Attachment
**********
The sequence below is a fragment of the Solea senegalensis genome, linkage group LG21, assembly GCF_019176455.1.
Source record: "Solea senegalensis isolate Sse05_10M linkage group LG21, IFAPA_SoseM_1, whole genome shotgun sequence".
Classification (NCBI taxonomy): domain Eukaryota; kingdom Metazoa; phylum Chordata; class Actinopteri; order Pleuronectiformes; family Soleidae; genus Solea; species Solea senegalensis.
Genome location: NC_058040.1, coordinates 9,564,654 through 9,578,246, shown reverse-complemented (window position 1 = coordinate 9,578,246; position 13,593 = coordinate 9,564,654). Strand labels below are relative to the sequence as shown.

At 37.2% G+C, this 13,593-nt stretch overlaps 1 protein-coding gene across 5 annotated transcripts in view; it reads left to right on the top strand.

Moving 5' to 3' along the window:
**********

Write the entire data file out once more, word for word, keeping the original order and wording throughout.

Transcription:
The sequence below is a fragment of the Solea senegalensis genome, linkage group LG21, assembly GCF_019176455.1.
Source record: "Solea senegalensis isolate Sse05_10M linkage group LG21, IFAPA_SoseM_1, whole genome shotgun sequence".
Classification (NCBI taxonomy): domain Eukaryota; kingdom Metazoa; phylum Chordata; class Actinopteri; order Pleuronectiformes; family Soleidae; genus Solea; species Solea senegalensis.
Genome location: NC_058040.1, coordinates 9,564,654 through 9,578,246, shown reverse-complemented (window position 1 = coordinate 9,578,246; position 13,593 = coordinate 9,564,654). Strand labels below are relative to the sequence as shown.

At 37.2% G+C, this 13,593-nt stretch overlaps 1 protein-coding gene across 5 annotated transcripts in view; it reads left to right on the top strand.

Moving 5' to 3' along the window: